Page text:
Hartley Bean Feast May 2014
When you begin the greenhouse journey, even before you have even parted with any hard-earned cash there’s so much to consider and decide. Greenhouse gurus are generous with their advice regarding siting, ventilation and features, but the most vital consideration of all is its size.
Most potential greenhouse gardeners are either restricted in scale either by their budget or the space available and yet the usual guidance is to buy the biggest and best you can afford. It’s sage advice and something that every greenhouse grower who bought in haste lives to regret. To be honest, however much you plan, until you are the proud owner of a glasshouse, however humble or grand, you have little idea of how it will not only transform your life but that it will change the way you garden for the better too. Even those who plan meticulously get caught out and to be honest, once you’ve got the greenhouse bug there is no cure. Look around at how many gardens have more than one greenhouse, or a whole shantytown of glasshouse, coldframe and Heath Robinson style contraptions and still the owners hanker for more.
It’s no wonder when you get to peak greenhouse. That point in the calendar when the greenhouse is full to bursting and you can’t plant anything out, not just yet.
By May the greenhouse grower has a problem. The glasshouse staging and benches are stacked out with seedlings ready to pot on, potted-on delights ready to plant out and all manner of cuttings, experiments and more. You’ve reached Peak Greenhouse. What’s needed is a Tardis and a degree in time and space management. Scheduling everything according to the space available doesn’t take into consideration the temptations that face us weak, tragic plant lovers. Just one more packet of seed, it won’t hurt and I just have to have them.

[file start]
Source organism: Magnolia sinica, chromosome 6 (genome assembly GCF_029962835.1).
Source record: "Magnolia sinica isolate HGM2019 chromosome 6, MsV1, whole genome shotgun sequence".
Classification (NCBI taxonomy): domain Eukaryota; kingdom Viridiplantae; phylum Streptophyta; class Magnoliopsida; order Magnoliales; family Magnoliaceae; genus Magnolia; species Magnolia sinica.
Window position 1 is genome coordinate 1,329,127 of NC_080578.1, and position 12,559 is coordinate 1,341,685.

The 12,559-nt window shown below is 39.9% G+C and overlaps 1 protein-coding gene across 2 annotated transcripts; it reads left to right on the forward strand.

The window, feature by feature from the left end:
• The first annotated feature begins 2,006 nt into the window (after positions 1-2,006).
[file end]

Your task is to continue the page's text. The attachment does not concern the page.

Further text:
Then there are the cuttings from a beautiful fuchsia with the tiniest nectar rich flowers, that I begged from an NGS garden on the IOW. So precious as it’s a bee magnet and just perfect for growing in pots in the greenhouse until it’s mature (note to self – place them outside in the daytime for the bees to sup the nectar). Plus the plant swaps and the little gems from friends and gardeners – all precious and needing space and nurture.
Finally the greenhouse doubles up as a trials ground, growing and appraising all sorts of fascinating preproduction products, new seeds and plants from within the garden industry. These have to take priority as I need to feedback to the supplier, so they get extra special time and space allowance which can push the greenhouse to its limits so it reached Peak Greenhouse in record breaking time.
But isn’t that the goal?
There’s no point having a greenhouse that’s empty; making the most of every growing inch all year round uses it to its full potential and makes it earn its space in the garden. Push it to its limits is what I say. Reach Peak Greenhouse and keep on growing. It’s all about pushing the boundaries and widening your gardening experience.
I love the greenhouse trial. This year I’ve got some new compost under scrutiny, can’t say too much as it’s confidential. There are several new seed varieties under review, as well as the radical half spud, half tomato plants launched this season by Thompson & Morgan. But sometimes it’s the things I’ve never grown before that add the most delight to the garden and greenhouse. Some seed collected from other gardens (with permission) as well as a few new weird and wonderful crops from the Suttons HomeGrown Revolution range.
My Cucamelons got munched by a fat snail that I found lurking between the pots, but one plant survived.
The Inca berries have germinated as have the wild white strawberries in their hundreds. Growing from seed hasn’t lost its magic for me. I still get a buzz from every seedling that germinates and can marvel at the transformation from wrinkly brown speck to green plant. It’s botany’s version of the caterpillar to butterfly or the ugly duckling to swan and I never, ever tire of it. There’s so much hope and promise in just one packet of seed and if you’ve got a greenhouse you’ve no excuse not to fill every spare inch with seedlings galore. Give the surplus away and spread the joy of plants and gardening as far as you can. It’s ripples in a pond. Go on, sow a few more seeds, you know you want to and push your greenhouse to its limits this season. Reaching Peak Greenhouse means you’ve made the most of your glasshouse, now it’s time to make it work some more.